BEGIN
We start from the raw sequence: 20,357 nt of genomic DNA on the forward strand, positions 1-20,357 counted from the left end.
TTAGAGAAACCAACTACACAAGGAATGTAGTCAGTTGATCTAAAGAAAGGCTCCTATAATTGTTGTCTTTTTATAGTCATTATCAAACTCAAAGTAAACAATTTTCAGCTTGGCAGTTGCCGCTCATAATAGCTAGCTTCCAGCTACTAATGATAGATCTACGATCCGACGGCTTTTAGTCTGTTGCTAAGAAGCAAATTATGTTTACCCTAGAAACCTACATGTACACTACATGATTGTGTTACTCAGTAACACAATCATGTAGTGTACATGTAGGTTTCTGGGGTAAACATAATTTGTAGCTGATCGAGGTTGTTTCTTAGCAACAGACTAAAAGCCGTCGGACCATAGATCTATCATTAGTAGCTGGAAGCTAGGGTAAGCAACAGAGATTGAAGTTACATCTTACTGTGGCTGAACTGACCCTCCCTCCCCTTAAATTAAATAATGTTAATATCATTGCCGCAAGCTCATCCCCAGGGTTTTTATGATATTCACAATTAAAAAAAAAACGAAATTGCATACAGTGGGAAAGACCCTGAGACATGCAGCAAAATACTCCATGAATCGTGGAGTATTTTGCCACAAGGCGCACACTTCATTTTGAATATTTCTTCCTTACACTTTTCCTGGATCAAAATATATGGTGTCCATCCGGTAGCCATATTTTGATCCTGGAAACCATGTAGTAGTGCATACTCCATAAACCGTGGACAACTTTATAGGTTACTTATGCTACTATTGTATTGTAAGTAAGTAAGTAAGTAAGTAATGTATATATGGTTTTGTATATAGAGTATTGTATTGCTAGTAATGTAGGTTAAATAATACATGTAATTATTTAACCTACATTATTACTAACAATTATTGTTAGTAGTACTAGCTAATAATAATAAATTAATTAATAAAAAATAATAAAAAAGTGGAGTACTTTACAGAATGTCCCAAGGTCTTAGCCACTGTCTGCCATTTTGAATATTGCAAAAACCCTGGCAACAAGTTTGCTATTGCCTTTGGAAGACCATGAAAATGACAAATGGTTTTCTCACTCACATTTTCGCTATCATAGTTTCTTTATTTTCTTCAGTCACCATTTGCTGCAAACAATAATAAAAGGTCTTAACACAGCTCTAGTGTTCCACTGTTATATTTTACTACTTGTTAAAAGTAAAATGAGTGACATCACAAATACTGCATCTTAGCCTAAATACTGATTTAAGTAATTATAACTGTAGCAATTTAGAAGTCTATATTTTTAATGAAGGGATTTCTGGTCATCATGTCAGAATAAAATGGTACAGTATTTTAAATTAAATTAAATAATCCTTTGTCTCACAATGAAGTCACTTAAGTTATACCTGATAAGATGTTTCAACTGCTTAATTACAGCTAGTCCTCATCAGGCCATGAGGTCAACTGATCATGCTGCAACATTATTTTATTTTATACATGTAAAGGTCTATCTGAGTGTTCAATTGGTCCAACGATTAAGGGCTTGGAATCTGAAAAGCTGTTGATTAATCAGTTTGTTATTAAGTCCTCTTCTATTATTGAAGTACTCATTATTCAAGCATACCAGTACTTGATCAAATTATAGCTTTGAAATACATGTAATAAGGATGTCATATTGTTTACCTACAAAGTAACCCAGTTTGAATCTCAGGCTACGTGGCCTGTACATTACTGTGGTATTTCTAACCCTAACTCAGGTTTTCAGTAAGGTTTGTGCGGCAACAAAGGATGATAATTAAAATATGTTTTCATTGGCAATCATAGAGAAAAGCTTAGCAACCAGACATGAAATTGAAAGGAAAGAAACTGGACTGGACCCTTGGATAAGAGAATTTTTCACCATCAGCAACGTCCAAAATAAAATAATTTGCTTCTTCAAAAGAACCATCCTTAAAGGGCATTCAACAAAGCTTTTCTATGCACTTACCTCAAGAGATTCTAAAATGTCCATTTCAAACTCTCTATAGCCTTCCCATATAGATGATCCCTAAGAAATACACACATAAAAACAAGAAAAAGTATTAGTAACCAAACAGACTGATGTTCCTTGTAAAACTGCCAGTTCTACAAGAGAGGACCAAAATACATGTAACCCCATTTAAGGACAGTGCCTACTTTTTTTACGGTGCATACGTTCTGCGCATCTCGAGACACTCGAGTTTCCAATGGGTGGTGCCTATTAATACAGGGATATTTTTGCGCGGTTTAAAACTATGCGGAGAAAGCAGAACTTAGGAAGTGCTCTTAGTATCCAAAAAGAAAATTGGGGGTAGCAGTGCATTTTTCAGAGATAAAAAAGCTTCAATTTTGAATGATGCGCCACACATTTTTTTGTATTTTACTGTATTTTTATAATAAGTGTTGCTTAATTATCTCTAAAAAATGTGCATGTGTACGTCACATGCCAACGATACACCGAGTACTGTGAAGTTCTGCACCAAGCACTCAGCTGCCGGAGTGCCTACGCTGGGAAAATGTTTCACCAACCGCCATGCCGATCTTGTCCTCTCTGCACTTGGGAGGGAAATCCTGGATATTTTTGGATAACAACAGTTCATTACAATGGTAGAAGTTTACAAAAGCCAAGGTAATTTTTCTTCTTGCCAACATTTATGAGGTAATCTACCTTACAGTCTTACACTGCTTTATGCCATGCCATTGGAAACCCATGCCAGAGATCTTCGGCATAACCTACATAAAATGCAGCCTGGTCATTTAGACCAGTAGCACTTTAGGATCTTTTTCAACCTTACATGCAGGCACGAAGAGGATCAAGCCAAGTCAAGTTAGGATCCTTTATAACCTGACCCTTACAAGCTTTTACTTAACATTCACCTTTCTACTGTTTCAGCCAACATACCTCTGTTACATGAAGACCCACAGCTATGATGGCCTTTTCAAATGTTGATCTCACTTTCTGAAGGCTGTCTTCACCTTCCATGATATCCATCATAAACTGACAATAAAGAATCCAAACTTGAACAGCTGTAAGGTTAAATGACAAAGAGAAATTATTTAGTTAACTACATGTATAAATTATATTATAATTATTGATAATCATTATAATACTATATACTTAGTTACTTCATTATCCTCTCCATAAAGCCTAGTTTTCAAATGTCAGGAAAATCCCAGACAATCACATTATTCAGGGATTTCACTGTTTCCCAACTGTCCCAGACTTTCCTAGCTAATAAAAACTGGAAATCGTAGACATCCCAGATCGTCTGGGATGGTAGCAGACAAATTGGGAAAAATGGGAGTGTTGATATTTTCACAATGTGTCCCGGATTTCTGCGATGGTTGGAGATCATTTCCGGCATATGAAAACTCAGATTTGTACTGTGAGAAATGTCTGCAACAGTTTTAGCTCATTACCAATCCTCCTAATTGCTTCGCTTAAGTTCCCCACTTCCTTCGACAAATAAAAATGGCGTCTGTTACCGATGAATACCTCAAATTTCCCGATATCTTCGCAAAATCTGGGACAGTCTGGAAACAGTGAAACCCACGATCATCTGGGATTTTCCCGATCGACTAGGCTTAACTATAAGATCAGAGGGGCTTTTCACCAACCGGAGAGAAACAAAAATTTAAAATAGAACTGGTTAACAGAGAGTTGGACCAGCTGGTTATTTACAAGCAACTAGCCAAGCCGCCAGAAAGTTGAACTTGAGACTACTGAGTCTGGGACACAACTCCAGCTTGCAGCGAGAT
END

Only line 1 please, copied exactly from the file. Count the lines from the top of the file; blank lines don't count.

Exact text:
We start from the raw sequence: 20,357 nt of genomic DNA on the forward strand, positions 1-20,357 counted from the left end.